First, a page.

What remains the same as of old, however,  is the breakneck speed of the summer stock schedule.  From first rehearsal to opening night of "Nice Work If You Can Get It" we have a whopping eight days of rehearsal and tech. Nothing tests your mettle quite as profoundly as having to learn an entire role in a complex musical in a week, and then deliver just seven performances before moving on to the next show.  Larry Raben, our director, and Peggy Hickey, our choreographer, are doing a superb job of recreating our production from the Gateway and Ogunquit Playhouse of last summer, for which we had three weeks to rehearse and two multi-week runs to refine.  Seems like utter luxury as we power through this process!

The ladies of MTW's "Nice Work"
I'm lucky on this first show because I am recreating my role from last year, so I am ahead of the curve!  I am in awe of our talented principals and energetic young ensemble who are just nailing this busy Gershwin musical with total finesse.  I will get a taste of the real MTW experience when I follow up this production one week later as Cogsworth in "Beauty and the Beast,"  a show I have never done in a spectacular physical production.  Studying one part while rehearsing at hyper speed on the other is every bit the challenge you think it is!  But as we keep saying, with a smile and a shrug, "THAT'S SUMMER STOCK!"

If you are in the Wichita area between June 8 and July 3, come see me in one of these glittering shows.  Visit the theatre's website for more information.

Tuesday, March 29, 2016

The Butler(s) Did It!

Despite having been (happily) ensconced in Florida during February and March--prime summer theatre audition season--I am happy to say I have already landed two shows at a brand new theatre for me, Music Theatre of Wichita.  I am always thrilled to break in at a new venue, and in this case, it will be to revisit one of my favorite parts, and to take on one I've yet to do.

Cookie Redux!

As Cookie, at Ogunquit Playhouse 2015
I am thrilled that my "Nice Work If You Can Get It" director and choreographer, Larry Raben and Peggy Hickey, have invited me to reprise my part of bootlegger-turned-butler Cookie McGee.  We had such a wonderful success with the show at The Gateway and Ogunquit Playhouse last summer, and although I will miss playing with my dear Sally Struthers, and will be paired with a new Duchess, I can't wait to do Cookie again.  I am also delighted to share that I WON the Independent Reviewers of New England's IRNE Award for Best Supporting Actor in a Musical for "Nice Work!" One of six nominations our production was honored with.  I  attended the ceremony in Boston on April 11 and was proud to represent the great work done by all in this fabulous show at Gateway and Ogunquit.  Take a peek at the b-roll from last year's show!  I know this remounting in Wichita will be just as wonderful.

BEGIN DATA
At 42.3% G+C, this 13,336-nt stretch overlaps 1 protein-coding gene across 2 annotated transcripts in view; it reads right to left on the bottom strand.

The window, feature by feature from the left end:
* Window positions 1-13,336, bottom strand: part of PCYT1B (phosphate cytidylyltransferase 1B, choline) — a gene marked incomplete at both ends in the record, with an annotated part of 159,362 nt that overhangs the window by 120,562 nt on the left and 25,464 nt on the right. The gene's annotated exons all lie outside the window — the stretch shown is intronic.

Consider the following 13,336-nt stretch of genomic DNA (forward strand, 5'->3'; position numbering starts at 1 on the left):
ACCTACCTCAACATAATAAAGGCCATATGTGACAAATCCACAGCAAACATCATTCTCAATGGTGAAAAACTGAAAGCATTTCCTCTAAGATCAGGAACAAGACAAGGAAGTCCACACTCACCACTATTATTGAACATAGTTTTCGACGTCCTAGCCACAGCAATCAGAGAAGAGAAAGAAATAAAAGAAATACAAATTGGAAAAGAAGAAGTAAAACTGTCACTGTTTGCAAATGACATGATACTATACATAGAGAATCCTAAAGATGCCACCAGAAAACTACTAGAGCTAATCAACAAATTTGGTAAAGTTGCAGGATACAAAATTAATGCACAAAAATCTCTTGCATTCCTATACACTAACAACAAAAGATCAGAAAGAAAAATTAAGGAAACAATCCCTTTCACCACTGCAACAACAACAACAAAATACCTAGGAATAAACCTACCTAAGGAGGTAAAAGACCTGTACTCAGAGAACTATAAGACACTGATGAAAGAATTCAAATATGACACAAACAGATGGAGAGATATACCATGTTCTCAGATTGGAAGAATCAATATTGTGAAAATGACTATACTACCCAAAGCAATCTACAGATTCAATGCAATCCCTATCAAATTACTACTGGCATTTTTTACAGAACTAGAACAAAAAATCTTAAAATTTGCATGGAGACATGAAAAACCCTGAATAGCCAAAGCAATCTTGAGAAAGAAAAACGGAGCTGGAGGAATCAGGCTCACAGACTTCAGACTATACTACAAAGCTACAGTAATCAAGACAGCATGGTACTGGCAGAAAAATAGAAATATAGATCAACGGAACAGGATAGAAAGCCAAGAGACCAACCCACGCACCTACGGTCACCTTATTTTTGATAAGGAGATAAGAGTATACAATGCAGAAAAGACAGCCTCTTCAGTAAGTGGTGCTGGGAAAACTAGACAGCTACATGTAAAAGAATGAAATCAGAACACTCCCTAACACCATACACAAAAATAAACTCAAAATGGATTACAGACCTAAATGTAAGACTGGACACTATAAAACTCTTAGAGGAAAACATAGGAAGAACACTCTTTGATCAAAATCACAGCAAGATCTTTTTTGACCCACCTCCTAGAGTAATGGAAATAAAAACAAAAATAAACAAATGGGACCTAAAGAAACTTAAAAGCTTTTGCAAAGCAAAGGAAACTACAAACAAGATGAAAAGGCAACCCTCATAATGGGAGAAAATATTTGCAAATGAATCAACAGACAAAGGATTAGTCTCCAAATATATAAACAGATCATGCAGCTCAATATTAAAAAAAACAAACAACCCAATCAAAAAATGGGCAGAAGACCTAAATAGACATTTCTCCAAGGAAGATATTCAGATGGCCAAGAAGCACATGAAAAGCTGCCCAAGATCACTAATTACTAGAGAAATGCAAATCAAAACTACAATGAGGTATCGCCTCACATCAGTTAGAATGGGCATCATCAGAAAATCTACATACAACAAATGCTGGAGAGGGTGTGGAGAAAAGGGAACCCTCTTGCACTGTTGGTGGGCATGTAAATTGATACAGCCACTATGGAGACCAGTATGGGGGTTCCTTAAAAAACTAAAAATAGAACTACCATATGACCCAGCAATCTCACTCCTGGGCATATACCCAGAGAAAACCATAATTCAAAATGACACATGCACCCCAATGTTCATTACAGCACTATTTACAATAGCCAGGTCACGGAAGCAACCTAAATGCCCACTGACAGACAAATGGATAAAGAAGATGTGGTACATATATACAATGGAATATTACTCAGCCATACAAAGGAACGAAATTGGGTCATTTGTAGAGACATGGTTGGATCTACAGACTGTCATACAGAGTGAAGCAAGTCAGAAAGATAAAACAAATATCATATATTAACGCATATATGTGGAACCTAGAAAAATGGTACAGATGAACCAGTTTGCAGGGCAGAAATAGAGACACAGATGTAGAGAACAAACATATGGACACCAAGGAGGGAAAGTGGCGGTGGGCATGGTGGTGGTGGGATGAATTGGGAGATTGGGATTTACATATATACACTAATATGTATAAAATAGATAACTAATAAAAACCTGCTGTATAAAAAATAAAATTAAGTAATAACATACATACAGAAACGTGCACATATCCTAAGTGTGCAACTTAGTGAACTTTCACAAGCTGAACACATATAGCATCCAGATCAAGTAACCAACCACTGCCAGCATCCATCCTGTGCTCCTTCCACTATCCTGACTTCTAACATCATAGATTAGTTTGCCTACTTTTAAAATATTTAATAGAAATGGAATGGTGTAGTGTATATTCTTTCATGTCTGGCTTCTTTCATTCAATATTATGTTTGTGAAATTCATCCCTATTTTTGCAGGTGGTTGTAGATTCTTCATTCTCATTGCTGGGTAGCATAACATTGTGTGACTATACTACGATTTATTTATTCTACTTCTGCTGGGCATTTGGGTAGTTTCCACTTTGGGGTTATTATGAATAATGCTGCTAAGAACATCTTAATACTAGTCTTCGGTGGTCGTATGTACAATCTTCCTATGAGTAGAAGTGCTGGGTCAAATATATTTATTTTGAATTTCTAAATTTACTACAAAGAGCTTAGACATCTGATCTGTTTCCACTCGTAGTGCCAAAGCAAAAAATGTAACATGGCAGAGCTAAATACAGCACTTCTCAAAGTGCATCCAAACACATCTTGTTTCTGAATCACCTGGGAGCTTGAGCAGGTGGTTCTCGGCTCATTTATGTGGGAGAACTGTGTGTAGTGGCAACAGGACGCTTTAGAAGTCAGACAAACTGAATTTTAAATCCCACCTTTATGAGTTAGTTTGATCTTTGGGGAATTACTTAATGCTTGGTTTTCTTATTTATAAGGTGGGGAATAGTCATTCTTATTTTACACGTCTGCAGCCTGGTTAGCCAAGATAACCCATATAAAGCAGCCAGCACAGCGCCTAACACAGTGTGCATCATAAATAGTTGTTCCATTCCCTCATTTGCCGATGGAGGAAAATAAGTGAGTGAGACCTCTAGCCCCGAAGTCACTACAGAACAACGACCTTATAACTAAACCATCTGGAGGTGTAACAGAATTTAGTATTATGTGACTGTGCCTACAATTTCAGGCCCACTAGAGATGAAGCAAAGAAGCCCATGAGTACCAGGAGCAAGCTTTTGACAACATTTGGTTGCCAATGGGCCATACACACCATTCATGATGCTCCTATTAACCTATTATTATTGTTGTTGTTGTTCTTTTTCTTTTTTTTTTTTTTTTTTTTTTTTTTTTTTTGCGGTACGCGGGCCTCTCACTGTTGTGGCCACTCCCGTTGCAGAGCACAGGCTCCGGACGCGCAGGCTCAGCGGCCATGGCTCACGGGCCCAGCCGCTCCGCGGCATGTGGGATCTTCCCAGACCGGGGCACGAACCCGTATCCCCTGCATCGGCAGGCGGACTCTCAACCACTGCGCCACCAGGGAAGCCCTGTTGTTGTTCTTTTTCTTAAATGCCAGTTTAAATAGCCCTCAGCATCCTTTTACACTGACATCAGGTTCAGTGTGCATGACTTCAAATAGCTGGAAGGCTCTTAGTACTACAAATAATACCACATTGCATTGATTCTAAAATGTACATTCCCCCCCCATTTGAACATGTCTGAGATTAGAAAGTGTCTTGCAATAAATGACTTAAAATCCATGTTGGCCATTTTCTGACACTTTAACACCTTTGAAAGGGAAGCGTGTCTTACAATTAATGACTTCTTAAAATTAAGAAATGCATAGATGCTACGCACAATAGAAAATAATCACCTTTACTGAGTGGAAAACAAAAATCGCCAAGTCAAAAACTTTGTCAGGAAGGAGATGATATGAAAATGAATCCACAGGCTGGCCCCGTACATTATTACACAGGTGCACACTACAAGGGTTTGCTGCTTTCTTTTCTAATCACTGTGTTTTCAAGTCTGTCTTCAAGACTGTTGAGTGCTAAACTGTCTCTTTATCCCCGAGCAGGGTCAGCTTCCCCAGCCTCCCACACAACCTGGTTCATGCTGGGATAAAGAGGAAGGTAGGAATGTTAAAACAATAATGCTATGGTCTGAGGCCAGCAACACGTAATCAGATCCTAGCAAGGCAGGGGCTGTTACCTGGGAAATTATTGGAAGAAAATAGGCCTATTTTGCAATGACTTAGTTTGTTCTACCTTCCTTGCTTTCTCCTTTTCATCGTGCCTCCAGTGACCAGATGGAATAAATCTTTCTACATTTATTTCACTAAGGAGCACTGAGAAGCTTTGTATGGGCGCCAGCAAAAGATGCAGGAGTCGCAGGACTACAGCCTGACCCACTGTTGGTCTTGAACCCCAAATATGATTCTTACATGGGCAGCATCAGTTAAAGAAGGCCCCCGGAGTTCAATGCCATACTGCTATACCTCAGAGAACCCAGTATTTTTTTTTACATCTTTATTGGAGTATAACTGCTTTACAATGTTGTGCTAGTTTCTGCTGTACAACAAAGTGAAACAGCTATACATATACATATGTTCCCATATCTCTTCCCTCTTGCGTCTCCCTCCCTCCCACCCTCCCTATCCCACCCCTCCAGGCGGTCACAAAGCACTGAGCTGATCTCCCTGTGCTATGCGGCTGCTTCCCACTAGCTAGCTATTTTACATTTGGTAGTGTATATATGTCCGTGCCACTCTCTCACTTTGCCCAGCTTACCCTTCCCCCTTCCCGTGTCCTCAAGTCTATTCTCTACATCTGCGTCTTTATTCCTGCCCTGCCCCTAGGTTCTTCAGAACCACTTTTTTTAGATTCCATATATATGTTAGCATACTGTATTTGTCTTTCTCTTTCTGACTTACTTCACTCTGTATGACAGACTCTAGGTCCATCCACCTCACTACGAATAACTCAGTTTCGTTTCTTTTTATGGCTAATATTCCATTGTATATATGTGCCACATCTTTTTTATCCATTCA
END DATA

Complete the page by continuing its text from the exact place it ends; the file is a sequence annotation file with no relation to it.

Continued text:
Tale as Old as Time...

Music Theatre of Wichita's Artistic Director Wayne Bryan has cast me as another butler, the crusty old worrywart, Cogsworth, in his production of Disney's "Beauty and the Beast" which will follow immediately after "Nice Work."  I am rather tickled that I get to play two such very different butler characters back to back and to do my very first Disney musical.  I saw the show on Broadway and am looking forward to what I am sure will be a beautiful production at MTW.  Learning how to act in a clock costume will be its own special challenge!!  Stay tuned.

So, the season is starting to take shape, but of course I am doing the hustle of auditions here in the city now that I am back and am hoping to fill out my schedule with even more fantastic work in the months ahead.  If you find yourself in Wichita, come see me buttle!  

Monday, March 21, 2016

A Received Tradition

"Give 110% every time you go on stage. You can be in the last row, but there is always someone in the audience who is watching you. If you are bored with a show and can't give your all, please quit. There are plenty of people out there who would jump at the opportunity."  ~Roger Preston Smith

We are headed into our last week of performances of "Hello, Dolly!" here at Riverside Theatre, and what a joy it has been.  Having never done this show before, nor indeed seen it on stage, I was not prepared for the love affair that audiences have with this story and these characters.  Of course it helps to have the vivacious Michele Ragusa as Dolly, and a company of fine performers telling the story, under the direction of the redoubtable Jimmy Brennan.

As my last act of my time here in sunny Vero Beach, I thought I would introduce you to one of those fine performers, who not only has done "Hello, Dolly!" -- but has done it with the original Dolly, the great Carol Channing.  Roger Preston Smith has been my roommate here at Riverside and I have gotten to know him and have reveled in his astonishing stories from his 45 year career in show business.  Roger plays the Judge in our production and serves as dance captain, and no one could be better suited to that job--in his day, Roger has galloped the Waiter's Gallop hundreds if not thousands of times!

Roger with Carol Channing